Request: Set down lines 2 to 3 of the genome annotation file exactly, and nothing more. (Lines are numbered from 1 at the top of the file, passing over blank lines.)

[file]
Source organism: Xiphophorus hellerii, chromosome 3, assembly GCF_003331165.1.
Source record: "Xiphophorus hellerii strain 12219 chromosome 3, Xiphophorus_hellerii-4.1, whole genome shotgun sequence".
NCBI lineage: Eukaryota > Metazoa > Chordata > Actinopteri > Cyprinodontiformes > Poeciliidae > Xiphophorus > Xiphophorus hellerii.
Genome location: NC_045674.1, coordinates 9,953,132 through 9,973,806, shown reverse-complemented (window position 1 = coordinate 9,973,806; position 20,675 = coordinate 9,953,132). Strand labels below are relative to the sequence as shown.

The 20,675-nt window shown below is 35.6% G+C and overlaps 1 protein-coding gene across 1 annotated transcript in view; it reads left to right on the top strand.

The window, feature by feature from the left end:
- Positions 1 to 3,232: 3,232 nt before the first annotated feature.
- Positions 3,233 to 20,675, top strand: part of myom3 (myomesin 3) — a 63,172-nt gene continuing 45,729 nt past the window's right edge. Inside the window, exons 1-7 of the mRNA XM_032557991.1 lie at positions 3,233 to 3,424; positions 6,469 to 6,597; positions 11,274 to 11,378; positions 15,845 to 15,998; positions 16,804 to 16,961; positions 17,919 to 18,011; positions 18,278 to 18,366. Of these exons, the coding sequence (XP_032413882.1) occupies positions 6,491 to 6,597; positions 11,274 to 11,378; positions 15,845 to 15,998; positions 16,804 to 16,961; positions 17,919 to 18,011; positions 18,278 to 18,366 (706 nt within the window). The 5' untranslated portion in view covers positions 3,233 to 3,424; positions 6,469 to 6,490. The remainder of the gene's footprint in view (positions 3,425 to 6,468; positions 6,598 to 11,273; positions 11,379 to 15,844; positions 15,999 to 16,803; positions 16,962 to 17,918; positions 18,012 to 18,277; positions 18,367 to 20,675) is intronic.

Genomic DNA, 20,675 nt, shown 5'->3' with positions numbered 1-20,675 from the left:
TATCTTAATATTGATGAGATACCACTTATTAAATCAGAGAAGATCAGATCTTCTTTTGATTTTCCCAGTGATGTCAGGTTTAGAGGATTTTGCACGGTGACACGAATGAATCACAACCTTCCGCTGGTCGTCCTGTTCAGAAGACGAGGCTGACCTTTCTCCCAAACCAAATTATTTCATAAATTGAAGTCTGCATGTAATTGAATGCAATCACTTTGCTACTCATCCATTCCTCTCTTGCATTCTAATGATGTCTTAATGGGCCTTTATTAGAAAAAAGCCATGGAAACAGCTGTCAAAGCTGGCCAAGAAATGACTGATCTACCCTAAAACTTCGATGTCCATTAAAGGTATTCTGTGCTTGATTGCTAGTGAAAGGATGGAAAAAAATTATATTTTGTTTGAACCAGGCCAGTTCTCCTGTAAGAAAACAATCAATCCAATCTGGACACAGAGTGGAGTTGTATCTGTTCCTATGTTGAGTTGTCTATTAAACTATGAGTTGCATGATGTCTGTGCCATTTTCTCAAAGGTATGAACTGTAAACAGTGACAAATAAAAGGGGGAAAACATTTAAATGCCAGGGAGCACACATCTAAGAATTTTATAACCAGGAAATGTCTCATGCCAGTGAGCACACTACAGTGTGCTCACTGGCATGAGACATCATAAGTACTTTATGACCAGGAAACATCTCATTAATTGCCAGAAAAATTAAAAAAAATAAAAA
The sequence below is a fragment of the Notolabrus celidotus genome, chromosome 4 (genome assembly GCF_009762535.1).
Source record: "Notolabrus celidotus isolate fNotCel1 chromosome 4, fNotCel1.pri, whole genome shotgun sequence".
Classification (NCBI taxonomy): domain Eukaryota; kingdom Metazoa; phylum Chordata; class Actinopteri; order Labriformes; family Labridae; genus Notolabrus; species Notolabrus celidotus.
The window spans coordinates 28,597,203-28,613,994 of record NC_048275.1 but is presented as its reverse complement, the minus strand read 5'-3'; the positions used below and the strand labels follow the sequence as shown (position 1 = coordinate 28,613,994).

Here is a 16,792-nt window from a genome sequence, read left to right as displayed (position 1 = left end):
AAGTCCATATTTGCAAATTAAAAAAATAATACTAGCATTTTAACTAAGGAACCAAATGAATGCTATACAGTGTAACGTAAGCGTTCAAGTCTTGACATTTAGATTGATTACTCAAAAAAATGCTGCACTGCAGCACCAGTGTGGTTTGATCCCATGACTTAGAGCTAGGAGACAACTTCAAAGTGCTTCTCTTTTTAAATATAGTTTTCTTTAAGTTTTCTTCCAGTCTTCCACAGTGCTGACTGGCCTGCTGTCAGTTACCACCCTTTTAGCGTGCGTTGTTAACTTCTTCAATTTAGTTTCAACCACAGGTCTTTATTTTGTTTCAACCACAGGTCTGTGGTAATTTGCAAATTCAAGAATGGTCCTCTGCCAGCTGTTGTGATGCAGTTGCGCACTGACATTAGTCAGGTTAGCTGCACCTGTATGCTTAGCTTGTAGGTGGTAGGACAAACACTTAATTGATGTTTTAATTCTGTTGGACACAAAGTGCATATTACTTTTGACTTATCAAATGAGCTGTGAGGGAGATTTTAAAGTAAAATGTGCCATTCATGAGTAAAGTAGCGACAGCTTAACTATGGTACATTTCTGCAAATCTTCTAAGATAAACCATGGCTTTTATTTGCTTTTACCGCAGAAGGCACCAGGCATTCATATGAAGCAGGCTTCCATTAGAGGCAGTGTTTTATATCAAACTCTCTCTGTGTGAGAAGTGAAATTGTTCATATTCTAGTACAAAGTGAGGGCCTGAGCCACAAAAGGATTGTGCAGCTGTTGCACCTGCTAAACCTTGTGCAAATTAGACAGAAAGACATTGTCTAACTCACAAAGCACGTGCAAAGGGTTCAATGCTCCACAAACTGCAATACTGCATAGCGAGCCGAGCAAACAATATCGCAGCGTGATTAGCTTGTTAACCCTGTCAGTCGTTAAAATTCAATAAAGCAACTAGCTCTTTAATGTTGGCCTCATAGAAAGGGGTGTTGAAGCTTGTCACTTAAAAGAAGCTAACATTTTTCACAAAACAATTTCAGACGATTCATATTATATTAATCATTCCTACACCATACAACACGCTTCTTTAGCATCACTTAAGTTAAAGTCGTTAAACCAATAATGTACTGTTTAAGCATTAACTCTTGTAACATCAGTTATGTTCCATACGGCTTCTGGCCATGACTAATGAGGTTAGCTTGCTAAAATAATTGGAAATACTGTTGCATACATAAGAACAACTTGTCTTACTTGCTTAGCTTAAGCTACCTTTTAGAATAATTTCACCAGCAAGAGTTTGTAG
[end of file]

Source record: "Xiphophorus hellerii strain 12219 chromosome 3, Xiphophorus_hellerii-4.1, whole genome shotgun sequence".
NCBI lineage: Eukaryota > Metazoa > Chordata > Actinopteri > Cyprinodontiformes > Poeciliidae > Xiphophorus > Xiphophorus hellerii.